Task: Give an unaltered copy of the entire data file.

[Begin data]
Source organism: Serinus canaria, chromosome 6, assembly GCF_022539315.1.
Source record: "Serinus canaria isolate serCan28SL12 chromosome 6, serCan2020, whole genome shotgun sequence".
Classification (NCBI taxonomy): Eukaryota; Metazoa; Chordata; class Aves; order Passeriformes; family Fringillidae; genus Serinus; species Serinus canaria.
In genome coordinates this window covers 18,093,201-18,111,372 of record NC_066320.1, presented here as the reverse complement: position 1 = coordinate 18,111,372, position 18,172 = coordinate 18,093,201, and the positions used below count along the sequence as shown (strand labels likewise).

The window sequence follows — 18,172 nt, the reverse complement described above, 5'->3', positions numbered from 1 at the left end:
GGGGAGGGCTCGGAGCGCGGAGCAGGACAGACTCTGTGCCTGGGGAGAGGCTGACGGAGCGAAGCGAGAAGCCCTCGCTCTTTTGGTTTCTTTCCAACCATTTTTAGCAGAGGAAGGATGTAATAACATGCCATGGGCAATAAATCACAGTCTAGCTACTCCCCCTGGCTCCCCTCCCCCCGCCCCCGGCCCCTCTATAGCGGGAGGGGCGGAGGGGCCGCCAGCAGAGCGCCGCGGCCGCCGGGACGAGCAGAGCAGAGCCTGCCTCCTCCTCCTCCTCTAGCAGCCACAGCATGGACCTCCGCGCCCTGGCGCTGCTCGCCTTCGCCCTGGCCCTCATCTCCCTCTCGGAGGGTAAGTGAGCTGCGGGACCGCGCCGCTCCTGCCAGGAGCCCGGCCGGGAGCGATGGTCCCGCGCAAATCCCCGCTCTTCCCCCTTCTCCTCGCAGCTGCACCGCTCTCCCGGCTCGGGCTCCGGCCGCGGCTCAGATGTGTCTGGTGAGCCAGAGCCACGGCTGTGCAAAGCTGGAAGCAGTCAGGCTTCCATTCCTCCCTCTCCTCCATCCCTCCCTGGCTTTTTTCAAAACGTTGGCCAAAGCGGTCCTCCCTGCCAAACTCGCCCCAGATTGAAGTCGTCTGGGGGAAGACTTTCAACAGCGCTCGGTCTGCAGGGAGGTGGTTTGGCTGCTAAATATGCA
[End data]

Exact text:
Source organism: Serinus canaria, chromosome 6, assembly GCF_022539315.1.
Source record: "Serinus canaria isolate serCan28SL12 chromosome 6, serCan2020, whole genome shotgun sequence".
Classification (NCBI taxonomy): Eukaryota; Metazoa; Chordata; class Aves; order Passeriformes; family Fringillidae; genus Serinus; species Serinus canaria.
In genome coordinates this window covers 18,093,201-18,111,372 of record NC_066320.1, presented here as the reverse complement: position 1 = coordinate 18,111,372, position 18,172 = coordinate 18,093,201, and the positions used below count along the sequence as shown (strand labels likewise).

The window sequence follows — 18,172 nt, the reverse complement described above, 5'->3', positions numbered from 1 at the left end:
GGGGAGGGCTCGGAGCGCGGAGCAGGACAGACTCTGTGCCTGGGGAGAGGCTGACGGAGCGAAGCGAGAAGCCCTCGCTCTTTTGGTTTCTTTCCAACCATTTTTAGCAGAGGAAGGATGTAATAACATGCCATGGGCAATAAATCACAGTCTAGCTACTCCCCCTGGCTCCCCTCCCCCCGCCCCCGGCCCCTCTATAGCGGGAGGGGCGGAGGGGCCGCCAGCAGAGCGCCGCGGCCGCCGGGACGAGCAGAGCAGAGCCTGCCTCCTCCTCCTCCTCTAGCAGCCACAGCATGGACCTCCGCGCCCTGGCGCTGCTCGCCTTCGCCCTGGCCCTCATCTCCCTCTCGGAGGGTAAGTGAGCTGCGGGACCGCGCCGCTCCTGCCAGGAGCCCGGCCGGGAGCGATGGTCCCGCGCAAATCCCCGCTCTTCCCCCTTCTCCTCGCAGCTGCACCGCTCTCCCGGCTCGGGCTCCGGCCGCGGCTCAGATGTGTCTGGTGAGCCAGAGCCACGGCTGTGCAAAGCTGGAAGCAGTCAGGCTTCCATTCCTCCCTCTCCTCCATCCCTCCCTGGCTTTTTTCAAAACGTTGGCCAAAGCGGTCCTCCCTGCCAAACTCGCCCCAGATTGAAGTCGTCTGGGGGAAGACTTTCAACAGCGCTCGGTCTGCAGGGAGGTGGTTTGGCTGCTAAATATGCA